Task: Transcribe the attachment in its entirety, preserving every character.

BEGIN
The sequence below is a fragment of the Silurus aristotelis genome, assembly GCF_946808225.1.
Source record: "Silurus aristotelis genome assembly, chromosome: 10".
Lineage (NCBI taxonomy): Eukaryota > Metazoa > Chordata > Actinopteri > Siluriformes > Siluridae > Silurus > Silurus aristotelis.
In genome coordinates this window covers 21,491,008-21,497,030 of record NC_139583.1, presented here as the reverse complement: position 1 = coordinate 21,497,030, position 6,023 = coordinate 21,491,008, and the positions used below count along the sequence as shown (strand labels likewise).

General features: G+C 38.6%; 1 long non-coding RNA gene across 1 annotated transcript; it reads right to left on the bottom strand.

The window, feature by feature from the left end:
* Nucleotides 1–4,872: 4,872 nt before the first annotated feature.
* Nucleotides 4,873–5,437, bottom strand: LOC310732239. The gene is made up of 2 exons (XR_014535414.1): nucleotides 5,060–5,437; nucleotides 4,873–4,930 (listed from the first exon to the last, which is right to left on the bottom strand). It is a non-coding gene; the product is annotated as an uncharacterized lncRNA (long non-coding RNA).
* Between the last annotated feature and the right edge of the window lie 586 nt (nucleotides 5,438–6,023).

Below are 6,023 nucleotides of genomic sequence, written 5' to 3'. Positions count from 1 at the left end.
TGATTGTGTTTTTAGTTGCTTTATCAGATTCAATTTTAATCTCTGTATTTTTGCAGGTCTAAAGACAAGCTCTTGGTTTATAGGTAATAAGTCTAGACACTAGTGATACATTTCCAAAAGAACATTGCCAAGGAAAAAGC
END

The sequence below is a fragment of the Silurus aristotelis genome, assembly GCF_946808225.1.
Source record: "Silurus aristotelis genome assembly, chromosome: 10".
Lineage (NCBI taxonomy): Eukaryota > Metazoa > Chordata > Actinopteri > Siluriformes > Siluridae > Silurus > Silurus aristotelis.
In genome coordinates this window covers 21,491,008-21,497,030 of record NC_139583.1, presented here as the reverse complement: position 1 = coordinate 21,497,030, position 6,023 = coordinate 21,491,008, and the positions used below count along the sequence as shown (strand labels likewise).

General features: G+C 38.6%; 1 long non-coding RNA gene across 1 annotated transcript; it reads right to left on the bottom strand.

The window, feature by feature from the left end:
* Nucleotides 1–4,872: 4,872 nt before the first annotated feature.
* Nucleotides 4,873–5,437, bottom strand: LOC310732239. The gene is made up of 2 exons (XR_014535414.1): nucleotides 5,060–5,437; nucleotides 4,873–4,930 (listed from the first exon to the last, which is right to left on the bottom strand). It is a non-coding gene; the product is annotated as an uncharacterized lncRNA (long non-coding RNA).
* Between the last annotated feature and the right edge of the window lie 586 nt (nucleotides 5,438–6,023).

Below are 6,023 nucleotides of genomic sequence, written 5' to 3'. Positions count from 1 at the left end.
TGATTGTGTTTTTAGTTGCTTTATCAGATTCAATTTTAATCTCTGTATTTTTGCAGGTCTAAAGACAAGCTCTTGGTTTATAGGTAATAAGTCTAGACACTAGTGATACATTTCCAAAAGAACATTGCCAAGGAAAAAGC